Those who study the history of Central Park say it still offers many lessons in how to build and maintain a successful urban park.
In 1857, Olmsted's and Vaux's "Greensward" proposal for the new park, was one of 33 designs submitted to a public competition. It imagined a picturesque landscape of hills and trees, a place where New Yorkers from across the socio- economic spectrum could escape the harshness of city life.
But achieving this vision required a complete transformation of the area's rugged terrain. Swamps had to be drained, lakes created, boulders blasted away, bridges built, roadways paved, and trees and shrubs planted.
"There's nothing natural in Central Park. It took an immense effort to create it," says Morrison Heckscher, curator of the Met's park exhibit.
And it didn't come easily. Dr. Heckscher says that while the park project "was the perfect marriage of two complementary talents - Vaux the architect, and Olmsted the manager," without Olmsted's administrative acumen their design would never have been built. Dr. Landsmark agrees, adding that while talented designers are crucial, "great parks come about because of clients who demand great parks and implement them."
After two decades and a budget ten times the initial estimate, the park was finished. The result - sweeping meadows and rustic woods left largely uninterrupted through the ingenious use of sunken transverse roads and curvilinear paths - provided the illusion of untouched nature.
The park was an instant success. "It was so unique to have a park," says Sara Cedar Miller, photographer and historian for the Central Park Conservancy and author of "Central Park, an American Masterpiece." "It spawned movements for urban parks in other cities."
But the 20th century brought challenges, as Central Park tried to balance an increasingly diverse set of public needs. Sports like tennis, softball, and baseball grew in popularity. "It was an incredible period of city growth, and many of the park's new constituencies were interested in active recreational activities," says Dr. Blackmar.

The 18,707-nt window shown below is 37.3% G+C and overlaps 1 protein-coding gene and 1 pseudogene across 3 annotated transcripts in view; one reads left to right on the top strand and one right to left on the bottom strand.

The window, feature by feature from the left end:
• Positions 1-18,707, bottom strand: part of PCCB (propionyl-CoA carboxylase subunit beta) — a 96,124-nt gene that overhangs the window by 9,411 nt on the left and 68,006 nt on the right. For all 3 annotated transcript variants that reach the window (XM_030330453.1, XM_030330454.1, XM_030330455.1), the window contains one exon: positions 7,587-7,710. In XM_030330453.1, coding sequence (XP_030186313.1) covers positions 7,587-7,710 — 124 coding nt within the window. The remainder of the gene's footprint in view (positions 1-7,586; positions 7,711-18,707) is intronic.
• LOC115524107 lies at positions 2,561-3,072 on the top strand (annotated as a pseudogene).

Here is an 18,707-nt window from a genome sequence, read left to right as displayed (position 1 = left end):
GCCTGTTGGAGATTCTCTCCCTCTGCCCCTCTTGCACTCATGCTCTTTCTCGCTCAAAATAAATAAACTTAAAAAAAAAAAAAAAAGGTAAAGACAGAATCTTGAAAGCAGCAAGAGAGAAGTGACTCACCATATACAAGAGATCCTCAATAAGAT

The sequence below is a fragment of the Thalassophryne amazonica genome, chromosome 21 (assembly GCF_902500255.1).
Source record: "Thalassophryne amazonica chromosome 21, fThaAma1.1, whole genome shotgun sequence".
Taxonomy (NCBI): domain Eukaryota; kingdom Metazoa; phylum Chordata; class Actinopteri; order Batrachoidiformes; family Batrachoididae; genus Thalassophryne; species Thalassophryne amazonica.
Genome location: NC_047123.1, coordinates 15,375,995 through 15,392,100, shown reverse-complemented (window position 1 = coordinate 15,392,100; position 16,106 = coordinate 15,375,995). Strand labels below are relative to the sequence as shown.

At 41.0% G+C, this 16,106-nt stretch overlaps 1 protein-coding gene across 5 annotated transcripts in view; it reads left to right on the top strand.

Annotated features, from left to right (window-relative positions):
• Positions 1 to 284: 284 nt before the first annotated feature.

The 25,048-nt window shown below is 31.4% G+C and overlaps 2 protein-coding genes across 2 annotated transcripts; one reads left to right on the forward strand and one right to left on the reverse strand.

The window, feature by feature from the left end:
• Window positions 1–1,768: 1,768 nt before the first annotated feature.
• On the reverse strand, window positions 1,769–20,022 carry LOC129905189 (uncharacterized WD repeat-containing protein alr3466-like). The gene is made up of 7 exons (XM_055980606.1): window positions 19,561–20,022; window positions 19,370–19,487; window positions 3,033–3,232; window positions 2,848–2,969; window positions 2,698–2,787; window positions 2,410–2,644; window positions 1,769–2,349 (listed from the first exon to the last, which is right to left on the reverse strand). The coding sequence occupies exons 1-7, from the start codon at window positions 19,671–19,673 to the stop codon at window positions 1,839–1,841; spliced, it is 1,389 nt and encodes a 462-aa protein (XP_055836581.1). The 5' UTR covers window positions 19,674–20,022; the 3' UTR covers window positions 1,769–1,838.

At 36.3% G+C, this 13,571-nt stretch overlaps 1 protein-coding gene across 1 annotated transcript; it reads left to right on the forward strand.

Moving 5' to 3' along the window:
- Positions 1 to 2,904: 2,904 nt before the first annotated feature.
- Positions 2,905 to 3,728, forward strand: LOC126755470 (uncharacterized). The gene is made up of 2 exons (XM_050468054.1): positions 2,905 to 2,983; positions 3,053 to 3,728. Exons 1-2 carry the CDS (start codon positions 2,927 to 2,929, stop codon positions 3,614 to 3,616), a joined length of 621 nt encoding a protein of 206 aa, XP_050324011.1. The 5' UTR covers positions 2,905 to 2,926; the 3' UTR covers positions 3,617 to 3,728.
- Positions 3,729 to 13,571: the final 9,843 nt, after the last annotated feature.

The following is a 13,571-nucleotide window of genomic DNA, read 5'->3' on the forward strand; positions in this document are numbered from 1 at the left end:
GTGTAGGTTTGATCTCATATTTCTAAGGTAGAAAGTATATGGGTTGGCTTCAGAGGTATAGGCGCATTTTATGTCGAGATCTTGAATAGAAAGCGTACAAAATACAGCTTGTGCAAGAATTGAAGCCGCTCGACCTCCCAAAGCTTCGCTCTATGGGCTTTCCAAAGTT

Partly in response to this demand, Parks Commissioner Robert Moses transformed the park between 1934 and 1960 by creating the Great Lawn over what had been the old reservoir. He also built concrete playgrounds and athletic fields, baseball diamonds, a field house, and Wollman skating rink. As permanent sporting facilities replaced some of Olmsted's picturesque landscapes, Central Park administrator Doug Blonsky says, the park slipped into a period of decline. "There was no managed use," he says.
These problems were compounded by economic decline in the 1970s, which reduced the budget for parks in many cities. At the same time, the historic preservation movement was raising public consciousness about 19th-century parks, and private advocacy groups like the Central Park Conservancy began to form. In the years since, groups such as Brooklyn's Prospect Park Alliance and Boston's Emerald Necklace Conservancy have modeled themselves after it.
Today, Central Park continues to draw millions of people, who come to play sports, hear concerts, see Shakespeare plays, enjoy the natural landscape, and watch birds - nearly 200 different species can be found in the park, which has become an important migration stopover. While the park is not a "natural" landscape, for many New Yorkers it "provides the sole opportunity for forming a relationship with the natural world," says Eric Sanderson of the Wildlife Conservation Society in New York City.
Blackmar says the park's current uses draw it closer to Olmsted's original vision than has been the case in years. "The earlier tradition of the contemplative park is being made relevant again to a new generation of parkgoers," she says.
Few dispute the continuing need for urban parks. "We're an increasingly diverse society, and we've lost most of the common ground we used to have," says Dixon. "Parks play an integral role in answering the question: Are we successful in accommodating our diversity?"